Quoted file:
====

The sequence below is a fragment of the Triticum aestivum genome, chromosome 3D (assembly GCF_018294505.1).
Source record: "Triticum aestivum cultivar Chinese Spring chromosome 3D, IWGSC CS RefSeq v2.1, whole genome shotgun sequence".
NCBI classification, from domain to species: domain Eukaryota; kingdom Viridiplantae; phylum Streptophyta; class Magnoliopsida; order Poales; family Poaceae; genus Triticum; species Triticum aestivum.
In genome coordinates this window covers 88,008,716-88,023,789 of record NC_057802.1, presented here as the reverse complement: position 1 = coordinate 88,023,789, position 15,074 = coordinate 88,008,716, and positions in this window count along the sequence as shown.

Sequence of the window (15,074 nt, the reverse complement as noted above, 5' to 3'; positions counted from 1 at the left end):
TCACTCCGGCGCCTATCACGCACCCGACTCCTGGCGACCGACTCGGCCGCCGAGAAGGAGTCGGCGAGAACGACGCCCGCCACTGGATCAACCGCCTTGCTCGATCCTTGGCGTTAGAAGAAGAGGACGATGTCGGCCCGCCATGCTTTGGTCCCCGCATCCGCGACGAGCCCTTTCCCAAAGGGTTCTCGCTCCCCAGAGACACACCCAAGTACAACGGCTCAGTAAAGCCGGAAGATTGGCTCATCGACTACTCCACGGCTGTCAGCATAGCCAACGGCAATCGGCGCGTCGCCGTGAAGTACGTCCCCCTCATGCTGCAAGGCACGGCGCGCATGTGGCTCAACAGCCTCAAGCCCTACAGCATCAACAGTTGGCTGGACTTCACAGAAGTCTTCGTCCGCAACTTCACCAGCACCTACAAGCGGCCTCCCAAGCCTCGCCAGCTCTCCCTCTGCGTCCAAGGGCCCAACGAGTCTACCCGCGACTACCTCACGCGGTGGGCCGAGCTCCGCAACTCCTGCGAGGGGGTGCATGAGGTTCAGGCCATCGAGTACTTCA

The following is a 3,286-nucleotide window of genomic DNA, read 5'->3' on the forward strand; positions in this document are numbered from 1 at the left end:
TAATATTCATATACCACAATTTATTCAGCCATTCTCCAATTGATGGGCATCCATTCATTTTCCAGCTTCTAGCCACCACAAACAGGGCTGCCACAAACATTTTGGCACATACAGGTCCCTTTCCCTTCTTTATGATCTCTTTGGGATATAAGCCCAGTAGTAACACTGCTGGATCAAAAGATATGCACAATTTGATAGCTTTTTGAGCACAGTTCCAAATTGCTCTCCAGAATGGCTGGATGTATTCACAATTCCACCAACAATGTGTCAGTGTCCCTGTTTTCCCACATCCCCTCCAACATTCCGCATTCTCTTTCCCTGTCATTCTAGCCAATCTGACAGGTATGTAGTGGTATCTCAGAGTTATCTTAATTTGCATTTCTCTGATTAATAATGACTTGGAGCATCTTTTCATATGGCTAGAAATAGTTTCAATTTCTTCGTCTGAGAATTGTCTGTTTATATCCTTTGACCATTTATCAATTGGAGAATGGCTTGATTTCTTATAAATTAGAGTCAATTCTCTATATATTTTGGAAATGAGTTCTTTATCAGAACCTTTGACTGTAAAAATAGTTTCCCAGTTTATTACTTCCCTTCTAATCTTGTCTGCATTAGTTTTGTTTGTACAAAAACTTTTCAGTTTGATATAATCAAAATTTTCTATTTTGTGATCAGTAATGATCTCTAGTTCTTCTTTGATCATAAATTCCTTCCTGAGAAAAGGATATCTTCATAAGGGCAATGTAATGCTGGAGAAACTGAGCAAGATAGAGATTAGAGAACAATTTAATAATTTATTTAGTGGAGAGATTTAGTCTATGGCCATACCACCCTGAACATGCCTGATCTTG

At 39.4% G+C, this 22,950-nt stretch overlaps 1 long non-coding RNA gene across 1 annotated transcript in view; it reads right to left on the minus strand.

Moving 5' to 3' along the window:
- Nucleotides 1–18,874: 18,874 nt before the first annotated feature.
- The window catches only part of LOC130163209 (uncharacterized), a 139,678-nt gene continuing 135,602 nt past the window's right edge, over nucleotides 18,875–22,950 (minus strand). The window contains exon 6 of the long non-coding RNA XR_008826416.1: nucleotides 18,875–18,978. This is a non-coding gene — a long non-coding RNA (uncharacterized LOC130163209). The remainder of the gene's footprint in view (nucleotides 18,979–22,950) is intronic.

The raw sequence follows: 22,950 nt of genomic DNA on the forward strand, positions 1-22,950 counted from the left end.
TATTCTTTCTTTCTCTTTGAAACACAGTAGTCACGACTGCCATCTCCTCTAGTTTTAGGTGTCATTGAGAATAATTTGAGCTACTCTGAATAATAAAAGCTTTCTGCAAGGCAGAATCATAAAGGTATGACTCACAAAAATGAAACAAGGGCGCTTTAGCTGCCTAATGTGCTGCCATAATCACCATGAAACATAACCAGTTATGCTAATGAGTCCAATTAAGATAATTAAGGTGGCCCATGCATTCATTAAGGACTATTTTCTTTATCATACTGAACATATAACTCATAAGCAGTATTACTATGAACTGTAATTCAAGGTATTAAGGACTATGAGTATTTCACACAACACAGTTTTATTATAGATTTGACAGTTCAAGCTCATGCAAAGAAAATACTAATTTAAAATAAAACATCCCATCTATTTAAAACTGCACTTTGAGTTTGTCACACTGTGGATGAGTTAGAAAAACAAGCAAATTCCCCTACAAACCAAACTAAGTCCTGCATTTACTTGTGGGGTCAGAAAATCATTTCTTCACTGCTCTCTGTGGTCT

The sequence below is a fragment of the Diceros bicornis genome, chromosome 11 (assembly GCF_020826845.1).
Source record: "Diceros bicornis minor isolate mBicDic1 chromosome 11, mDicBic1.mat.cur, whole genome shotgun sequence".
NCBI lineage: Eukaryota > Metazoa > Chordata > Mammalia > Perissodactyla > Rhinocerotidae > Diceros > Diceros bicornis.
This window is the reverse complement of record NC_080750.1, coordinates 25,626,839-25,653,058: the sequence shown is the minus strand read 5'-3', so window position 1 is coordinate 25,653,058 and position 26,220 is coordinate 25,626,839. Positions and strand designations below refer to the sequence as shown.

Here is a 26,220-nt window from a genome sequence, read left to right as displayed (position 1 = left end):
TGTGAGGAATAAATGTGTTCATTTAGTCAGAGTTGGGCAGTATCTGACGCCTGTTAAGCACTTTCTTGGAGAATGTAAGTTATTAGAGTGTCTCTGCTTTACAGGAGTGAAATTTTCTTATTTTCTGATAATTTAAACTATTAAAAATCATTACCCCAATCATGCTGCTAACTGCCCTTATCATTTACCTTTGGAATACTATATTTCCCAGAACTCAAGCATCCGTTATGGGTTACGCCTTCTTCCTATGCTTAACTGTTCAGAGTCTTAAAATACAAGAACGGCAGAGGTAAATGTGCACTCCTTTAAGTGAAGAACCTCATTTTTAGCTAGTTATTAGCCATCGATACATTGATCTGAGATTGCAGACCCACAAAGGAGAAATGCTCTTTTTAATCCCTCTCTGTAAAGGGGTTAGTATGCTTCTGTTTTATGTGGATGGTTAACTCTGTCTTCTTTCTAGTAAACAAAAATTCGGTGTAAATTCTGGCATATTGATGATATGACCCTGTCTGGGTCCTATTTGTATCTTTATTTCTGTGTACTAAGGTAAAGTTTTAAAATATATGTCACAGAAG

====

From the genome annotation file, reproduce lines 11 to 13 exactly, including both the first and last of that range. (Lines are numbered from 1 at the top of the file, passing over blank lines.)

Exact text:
- Nucleotides 1–18,874: 18,874 nt before the first annotated feature.
- The window catches only part of LOC130163209 (uncharacterized), a 139,678-nt gene continuing 135,602 nt past the window's right edge, over nucleotides 18,875–22,950 (minus strand). The window contains exon 6 of the long non-coding RNA XR_008826416.1: nucleotides 18,875–18,978. This is a non-coding gene — a long non-coding RNA (uncharacterized LOC130163209). The remainder of the gene's footprint in view (nucleotides 18,979–22,950) is intronic.

The raw sequence follows: 22,950 nt of genomic DNA on the forward strand, positions 1-22,950 counted from the left end.